Love from A to Z

by S. K. Ali
First sentence: “On the morning of Saturday, March 14, fourteen-year-old Adam Chen went to the Museum of Islamic Art in Doha.”
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Review copy provided by the publisher.
Content: There’s some mild swearing, including a couple of f-bombs. It’s in the YA section (grades 6-8) of the bookstore.

Zayneb is a senior in high school in Indiana, and she’s dealing with an Islamophobic teacher. He’s constantly bringing up ways in which Muslims are backward and how the religion is repressive, even though he’s white and doesn’t know nearly as much as Zayneb, who is actually a practicing, hijab-wearing, Muslim. Which makes her a target. So, one day, right before spring break, she’s had enough: and starts passing notes with a friend about the teacher and needing to take him down. He intercepts the note and reports her to the principal, and gets her suspended.

Which leads her to spending time with her aunt, who is a teacher at an international school in Doha. And that’s where Adam comes in. His father is the director of that school, and Adam’s home from spring break at college in London. Except he’s dropped out: he just got a diagnosis of Multiple Sclerosis, which his mother had and died from complications connected to, and he’s determined to make as much art as he can, while he still can. He’s also Muslim: his father, who is a Chinese-Canadian, converted to Islam after the death of his wife, and Adam and his younger sister Hanna soon followed.

Adam and Zayneb have an instant connection, and while this book is dealing with heavier stuff like racism, people’s perceptions of Islam, and dealing with a diagnosis of MS, it is, at its heart, a rom-com. There’s a meet-cute in the airport, there are several meetings, a setback or two, and eventually, they fall in love and are super happy together. It’s a good Muslim story: they don’t actually hold hands or stay out all night, or even have sex in the back of a car. They enjoy talking and connecting and do everything properly and by the book. And the physical stuff doesn’t happen until the Epilogue, after Zayneb graduates from college and they get married. It’s really quite sweet.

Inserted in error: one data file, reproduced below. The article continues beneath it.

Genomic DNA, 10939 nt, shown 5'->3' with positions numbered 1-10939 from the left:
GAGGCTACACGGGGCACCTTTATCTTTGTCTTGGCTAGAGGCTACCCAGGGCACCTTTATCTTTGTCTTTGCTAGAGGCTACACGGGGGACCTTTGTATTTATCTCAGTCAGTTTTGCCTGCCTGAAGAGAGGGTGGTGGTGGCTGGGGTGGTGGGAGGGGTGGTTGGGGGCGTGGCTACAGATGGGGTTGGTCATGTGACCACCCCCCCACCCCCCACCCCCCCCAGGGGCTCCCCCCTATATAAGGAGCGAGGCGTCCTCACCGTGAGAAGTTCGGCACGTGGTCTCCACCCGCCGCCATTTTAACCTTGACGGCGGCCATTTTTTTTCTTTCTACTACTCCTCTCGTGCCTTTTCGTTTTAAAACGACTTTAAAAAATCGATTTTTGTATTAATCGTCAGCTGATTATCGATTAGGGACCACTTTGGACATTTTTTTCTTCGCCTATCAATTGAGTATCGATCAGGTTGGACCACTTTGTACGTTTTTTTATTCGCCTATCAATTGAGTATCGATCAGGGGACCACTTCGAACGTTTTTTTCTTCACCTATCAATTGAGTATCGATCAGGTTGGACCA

I loved seeing a really religious rom-com, because there isn’t many of those out there. And because I’m an outsider to Islam, I appreciated the glimpse into that religion. There’s this one scene where Zayneb is face-timing with a friend, who has another friend (who is a white girl) with her. Zayneb says something to the effect how white feminists want to free Muslim women from wearing the hijab, because it will free them from oppression, and that’s not what it means. I have to admit that I was one of those white feminists for a very long time, but I’m coming to realize that it’s just an expression of their religion, and just because it’s different from me, doesn’t mean it’s oppressive or wrong. I appreciated that reminder.

In short: it was a unique YA romance, and I really enjoyed reading it.

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Laura Dean Keeps Breaking Up With Me

by Mariko Tamaki and Rosemary Valero-O’Connell
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Review copy provided by the publisher.
Release date: May 7, 2019
Content: There is implications of sex (but none actual), some teen drinking, and a few instances of f-bombs plus other language. It will be in the Graphic Novel section of the bookstore.

Freddy has a problem: her girlfriend, Laura Dean, keeps breaking up with her. It’s more complicated than that: Laura will be super cute and lovey and want Freddy to do all sorts of things with her and Freddy will feel wonderful, and then Laura Dean will take off, or Freddy will find her kissing another girl, or she’ll just disappear and leave Freddy hanging.

This roller coaster ride of a relationship is taking its toll on Freddy, too: she’s become a crappy friend to her actual friends, whom she stands up often because of Laura Dean. And she’s questioning whether or not it’s her fault that Laura Dean keeps taking off.